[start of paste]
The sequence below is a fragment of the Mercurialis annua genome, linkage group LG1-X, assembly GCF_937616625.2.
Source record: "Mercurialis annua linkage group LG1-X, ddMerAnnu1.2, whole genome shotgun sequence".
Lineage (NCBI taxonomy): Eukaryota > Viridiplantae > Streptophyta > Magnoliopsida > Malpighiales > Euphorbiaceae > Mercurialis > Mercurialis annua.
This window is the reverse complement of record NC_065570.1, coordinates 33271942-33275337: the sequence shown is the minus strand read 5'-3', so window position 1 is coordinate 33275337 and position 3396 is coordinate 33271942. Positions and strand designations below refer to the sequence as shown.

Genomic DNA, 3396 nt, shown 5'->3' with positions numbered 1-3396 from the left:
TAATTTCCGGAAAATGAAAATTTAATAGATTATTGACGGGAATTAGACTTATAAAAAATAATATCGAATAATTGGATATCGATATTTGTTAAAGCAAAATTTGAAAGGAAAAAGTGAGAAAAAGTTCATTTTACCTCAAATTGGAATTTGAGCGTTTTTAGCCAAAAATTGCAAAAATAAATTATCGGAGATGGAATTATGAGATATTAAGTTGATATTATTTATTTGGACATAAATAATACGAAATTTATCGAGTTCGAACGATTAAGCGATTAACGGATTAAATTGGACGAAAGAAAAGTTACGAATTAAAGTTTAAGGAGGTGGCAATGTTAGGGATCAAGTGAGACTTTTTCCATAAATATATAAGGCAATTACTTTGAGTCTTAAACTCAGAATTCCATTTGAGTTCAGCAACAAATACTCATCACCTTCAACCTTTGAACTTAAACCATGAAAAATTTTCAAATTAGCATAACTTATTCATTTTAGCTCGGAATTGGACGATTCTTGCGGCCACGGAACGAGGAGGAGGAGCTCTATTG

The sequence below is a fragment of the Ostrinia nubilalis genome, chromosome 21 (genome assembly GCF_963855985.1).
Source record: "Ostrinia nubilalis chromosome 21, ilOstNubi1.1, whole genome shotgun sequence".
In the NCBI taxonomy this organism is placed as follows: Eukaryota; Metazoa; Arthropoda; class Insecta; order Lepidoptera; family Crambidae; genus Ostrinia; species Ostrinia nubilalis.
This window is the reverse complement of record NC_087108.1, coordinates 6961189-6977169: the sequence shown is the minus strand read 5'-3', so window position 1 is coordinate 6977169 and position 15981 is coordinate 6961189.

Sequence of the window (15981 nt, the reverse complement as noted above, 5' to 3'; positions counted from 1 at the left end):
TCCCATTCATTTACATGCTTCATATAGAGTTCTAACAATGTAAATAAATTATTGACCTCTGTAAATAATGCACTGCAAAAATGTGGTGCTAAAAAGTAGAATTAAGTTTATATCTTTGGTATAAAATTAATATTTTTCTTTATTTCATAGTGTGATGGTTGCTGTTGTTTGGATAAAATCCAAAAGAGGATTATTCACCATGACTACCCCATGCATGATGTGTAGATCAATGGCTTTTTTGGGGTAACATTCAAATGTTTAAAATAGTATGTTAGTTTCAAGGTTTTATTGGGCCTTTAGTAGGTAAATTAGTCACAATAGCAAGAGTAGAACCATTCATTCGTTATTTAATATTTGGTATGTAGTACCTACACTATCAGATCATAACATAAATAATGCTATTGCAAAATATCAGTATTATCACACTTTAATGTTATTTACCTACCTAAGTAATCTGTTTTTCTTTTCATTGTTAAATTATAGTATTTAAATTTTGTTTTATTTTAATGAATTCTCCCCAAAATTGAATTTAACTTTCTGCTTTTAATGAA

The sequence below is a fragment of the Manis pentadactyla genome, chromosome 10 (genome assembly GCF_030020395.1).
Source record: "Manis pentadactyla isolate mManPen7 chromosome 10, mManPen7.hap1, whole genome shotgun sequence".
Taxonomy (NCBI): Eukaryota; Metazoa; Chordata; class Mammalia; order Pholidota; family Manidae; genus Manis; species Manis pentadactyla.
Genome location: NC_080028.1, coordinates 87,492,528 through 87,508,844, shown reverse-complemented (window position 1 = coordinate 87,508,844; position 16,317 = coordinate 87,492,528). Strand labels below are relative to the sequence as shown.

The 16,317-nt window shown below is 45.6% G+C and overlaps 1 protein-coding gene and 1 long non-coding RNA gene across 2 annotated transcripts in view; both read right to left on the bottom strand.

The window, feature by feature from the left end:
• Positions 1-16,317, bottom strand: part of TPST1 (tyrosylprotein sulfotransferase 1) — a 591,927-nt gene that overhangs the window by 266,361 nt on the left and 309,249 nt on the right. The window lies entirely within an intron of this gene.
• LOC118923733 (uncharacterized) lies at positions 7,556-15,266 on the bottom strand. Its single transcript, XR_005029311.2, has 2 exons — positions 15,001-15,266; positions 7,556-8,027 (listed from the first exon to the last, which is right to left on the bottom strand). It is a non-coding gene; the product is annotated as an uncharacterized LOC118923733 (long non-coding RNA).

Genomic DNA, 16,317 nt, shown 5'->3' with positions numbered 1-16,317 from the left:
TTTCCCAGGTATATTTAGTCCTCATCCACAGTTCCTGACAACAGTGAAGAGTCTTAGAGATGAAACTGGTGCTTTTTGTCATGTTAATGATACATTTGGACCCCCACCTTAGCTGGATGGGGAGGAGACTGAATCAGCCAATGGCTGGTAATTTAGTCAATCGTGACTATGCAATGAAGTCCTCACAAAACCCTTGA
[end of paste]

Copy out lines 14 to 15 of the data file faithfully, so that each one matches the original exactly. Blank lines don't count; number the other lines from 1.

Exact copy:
Source record: "Manis pentadactyla isolate mManPen7 chromosome 10, mManPen7.hap1, whole genome shotgun sequence".
Taxonomy (NCBI): Eukaryota; Metazoa; Chordata; class Mammalia; order Pholidota; family Manidae; genus Manis; species Manis pentadactyla.